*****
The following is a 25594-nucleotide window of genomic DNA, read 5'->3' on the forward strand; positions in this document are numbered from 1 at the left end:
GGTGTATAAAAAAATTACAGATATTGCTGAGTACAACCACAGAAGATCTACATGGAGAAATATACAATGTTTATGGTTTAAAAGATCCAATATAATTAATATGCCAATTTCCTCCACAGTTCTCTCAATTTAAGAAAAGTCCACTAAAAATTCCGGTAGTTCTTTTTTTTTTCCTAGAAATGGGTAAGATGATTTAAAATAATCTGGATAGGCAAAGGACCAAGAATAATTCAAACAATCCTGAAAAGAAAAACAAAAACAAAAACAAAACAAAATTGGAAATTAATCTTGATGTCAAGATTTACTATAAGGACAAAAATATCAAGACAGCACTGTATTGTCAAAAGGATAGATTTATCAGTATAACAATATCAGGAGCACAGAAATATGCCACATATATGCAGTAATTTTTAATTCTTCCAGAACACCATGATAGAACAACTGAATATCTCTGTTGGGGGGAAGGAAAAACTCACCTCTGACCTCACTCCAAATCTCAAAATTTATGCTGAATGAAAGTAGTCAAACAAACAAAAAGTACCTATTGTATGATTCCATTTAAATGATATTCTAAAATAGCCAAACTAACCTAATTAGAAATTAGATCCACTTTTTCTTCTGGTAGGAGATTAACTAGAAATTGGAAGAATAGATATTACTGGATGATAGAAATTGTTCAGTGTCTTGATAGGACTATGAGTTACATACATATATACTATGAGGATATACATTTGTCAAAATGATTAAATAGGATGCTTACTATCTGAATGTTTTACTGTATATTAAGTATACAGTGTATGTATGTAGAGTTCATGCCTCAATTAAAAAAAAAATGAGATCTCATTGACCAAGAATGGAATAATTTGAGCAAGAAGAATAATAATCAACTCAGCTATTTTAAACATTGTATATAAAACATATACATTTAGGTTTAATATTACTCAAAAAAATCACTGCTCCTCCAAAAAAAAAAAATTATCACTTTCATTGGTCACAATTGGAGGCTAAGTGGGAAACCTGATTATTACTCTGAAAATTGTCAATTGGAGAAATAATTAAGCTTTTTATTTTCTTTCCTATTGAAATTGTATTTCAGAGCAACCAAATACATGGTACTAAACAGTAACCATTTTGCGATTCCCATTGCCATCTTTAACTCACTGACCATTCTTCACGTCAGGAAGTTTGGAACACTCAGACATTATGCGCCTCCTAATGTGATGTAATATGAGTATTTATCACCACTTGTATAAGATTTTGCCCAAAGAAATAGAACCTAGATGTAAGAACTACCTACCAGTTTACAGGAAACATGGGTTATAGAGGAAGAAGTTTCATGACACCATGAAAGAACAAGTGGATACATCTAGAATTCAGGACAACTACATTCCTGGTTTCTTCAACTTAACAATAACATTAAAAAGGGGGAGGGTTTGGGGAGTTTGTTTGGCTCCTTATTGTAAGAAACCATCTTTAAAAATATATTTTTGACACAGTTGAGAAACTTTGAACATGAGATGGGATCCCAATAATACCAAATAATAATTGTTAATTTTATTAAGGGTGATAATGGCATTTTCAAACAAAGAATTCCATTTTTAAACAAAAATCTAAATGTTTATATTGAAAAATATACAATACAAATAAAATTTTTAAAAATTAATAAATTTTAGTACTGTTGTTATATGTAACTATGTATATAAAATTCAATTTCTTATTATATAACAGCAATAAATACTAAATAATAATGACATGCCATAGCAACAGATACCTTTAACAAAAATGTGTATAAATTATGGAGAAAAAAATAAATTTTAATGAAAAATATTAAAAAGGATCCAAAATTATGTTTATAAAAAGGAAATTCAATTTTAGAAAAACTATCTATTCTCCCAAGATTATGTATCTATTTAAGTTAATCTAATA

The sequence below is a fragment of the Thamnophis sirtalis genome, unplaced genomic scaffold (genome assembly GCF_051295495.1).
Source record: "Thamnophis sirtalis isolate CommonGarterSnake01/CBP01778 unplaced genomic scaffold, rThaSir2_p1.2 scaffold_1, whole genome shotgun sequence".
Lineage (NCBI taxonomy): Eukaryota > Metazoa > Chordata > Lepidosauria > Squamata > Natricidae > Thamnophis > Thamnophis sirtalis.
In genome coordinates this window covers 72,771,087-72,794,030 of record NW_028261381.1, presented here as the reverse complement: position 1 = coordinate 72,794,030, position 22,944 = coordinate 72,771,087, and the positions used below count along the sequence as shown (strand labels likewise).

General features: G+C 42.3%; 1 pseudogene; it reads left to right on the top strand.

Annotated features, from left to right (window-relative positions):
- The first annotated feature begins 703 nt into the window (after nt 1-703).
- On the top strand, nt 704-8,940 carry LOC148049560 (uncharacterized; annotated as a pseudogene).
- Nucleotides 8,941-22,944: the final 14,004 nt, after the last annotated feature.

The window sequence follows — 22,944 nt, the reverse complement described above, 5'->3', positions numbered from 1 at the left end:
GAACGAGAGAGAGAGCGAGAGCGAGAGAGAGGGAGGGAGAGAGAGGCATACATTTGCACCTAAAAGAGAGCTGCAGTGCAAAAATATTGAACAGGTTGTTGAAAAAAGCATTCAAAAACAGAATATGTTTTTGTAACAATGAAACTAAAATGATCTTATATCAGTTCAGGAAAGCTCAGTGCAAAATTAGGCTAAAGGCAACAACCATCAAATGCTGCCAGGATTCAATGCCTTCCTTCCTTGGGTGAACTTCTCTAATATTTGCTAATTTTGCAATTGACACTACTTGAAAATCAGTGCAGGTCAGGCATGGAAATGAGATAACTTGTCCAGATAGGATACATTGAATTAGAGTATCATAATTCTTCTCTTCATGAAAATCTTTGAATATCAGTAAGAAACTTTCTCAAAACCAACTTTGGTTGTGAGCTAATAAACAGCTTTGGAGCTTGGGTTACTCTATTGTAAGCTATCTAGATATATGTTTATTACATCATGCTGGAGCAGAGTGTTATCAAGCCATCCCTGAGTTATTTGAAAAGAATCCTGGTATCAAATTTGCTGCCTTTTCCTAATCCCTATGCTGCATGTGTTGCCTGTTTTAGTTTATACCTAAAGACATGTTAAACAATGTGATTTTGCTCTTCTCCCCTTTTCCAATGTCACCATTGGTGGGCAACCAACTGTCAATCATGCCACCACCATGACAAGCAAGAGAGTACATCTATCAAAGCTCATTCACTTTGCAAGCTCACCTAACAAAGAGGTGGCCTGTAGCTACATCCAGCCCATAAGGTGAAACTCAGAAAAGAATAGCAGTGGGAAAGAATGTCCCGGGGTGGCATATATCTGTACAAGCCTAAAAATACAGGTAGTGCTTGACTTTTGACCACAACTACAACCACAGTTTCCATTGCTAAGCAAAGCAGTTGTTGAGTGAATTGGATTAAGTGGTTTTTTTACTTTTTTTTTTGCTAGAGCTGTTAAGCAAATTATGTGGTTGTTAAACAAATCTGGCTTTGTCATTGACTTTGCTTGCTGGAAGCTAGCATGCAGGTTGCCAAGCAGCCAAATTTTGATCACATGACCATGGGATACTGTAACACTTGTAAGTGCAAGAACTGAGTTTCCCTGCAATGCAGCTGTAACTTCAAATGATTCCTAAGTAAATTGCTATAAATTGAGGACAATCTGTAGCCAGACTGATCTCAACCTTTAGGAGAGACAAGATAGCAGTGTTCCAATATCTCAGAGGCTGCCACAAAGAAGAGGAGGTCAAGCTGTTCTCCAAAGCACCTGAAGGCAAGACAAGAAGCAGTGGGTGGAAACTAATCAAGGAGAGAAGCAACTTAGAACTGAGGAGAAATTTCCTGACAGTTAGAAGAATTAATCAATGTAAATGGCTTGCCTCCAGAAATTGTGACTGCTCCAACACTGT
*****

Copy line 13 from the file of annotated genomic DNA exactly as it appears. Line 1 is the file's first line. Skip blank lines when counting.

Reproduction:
GAACGAGAGAGAGAGCGAGAGCGAGAGAGAGGGAGGGAGAGAGAGGCATACATTTGCACCTAAAAGAGAGCTGCAGTGCAAAAATATTGAACAGGTTGTTGAAAAAAGCATTCAAAAACAGAATATGTTTTTGTAACAATGAAACTAAAATGATCTTATATCAGTTCAGGAAAGCTCAGTGCAAAATTAGGCTAAAGGCAACAACCATCAAATGCTGCCAGGATTCAATGCCTTCCTTCCTTGGGTGAACTTCTCTAATATTTGCTAATTTTGCAATTGACACTACTTGAAAATCAGTGCAGGTCAGGCATGGAAATGAGATAACTTGTCCAGATAGGATACATTGAATTAGAGTATCATAATTCTTCTCTTCATGAAAATCTTTGAATATCAGTAAGAAACTTTCTCAAAACCAACTTTGGTTGTGAGCTAATAAACAGCTTTGGAGCTTGGGTTACTCTATTGTAAGCTATCTAGATATATGTTTATTACATCATGCTGGAGCAGAGTGTTATCAAGCCATCCCTGAGTTATTTGAAAAGAATCCTGGTATCAAATTTGCTGCCTTTTCCTAATCCCTATGCTGCATGTGTTGCCTGTTTTAGTTTATACCTAAAGACATGTTAAACAATGTGATTTTGCTCTTCTCCCCTTTTCCAATGTCACCATTGGTGGGCAACCAACTGTCAATCATGCCACCACCATGACAAGCAAGAGAGTACATCTATCAAAGCTCATTCACTTTGCAAGCTCACCTAACAAAGAGGTGGCCTGTAGCTACATCCAGCCCATAAGGTGAAACTCAGAAAAGAATAGCAGTGGGAAAGAATGTCCCGGGGTGGCATATATCTGTACAAGCCTAAAAATACAGGTAGTGCTTGACTTTTGACCACAACTACAACCACAGTTTCCATTGCTAAGCAAAGCAGTTGTTGAGTGAATTGGATTAAGTGGTTTTTTTACTTTTTTTTTTGCTAGAGCTGTTAAGCAAATTATGTGGTTGTTAAACAAATCTGGCTTTGTCATTGACTTTGCTTGCTGGAAGCTAGCATGCAGGTTGCCAAGCAGCCAAATTTTGATCACATGACCATGGGATACTGTAACACTTGTAAGTGCAAGAACTGAGTTTCCCTGCAATGCAGCTGTAACTTCAAATGATTCCTAAGTAAATTGCTATAAATTGAGGACAATCTGTAGCCAGACTGATCTCAACCTTTAGGAGAGACAAGATAGCAGTGTTCCAATATCTCAGAGGCTGCCACAAAGAAGAGGAGGTCAAGCTGTTCTCCAAAGCACCTGAAGGCAAGACAAGAAGCAGTGGGTGGAAACTAATCAAGGAGAGAAGCAACTTAGAACTGAGGAGAAATTTCCTGACAGTTAGAAGAATTAATCAATGTAAATGGCTTGCCTCCAGAAATTGTGACTGCTCCAACACTGT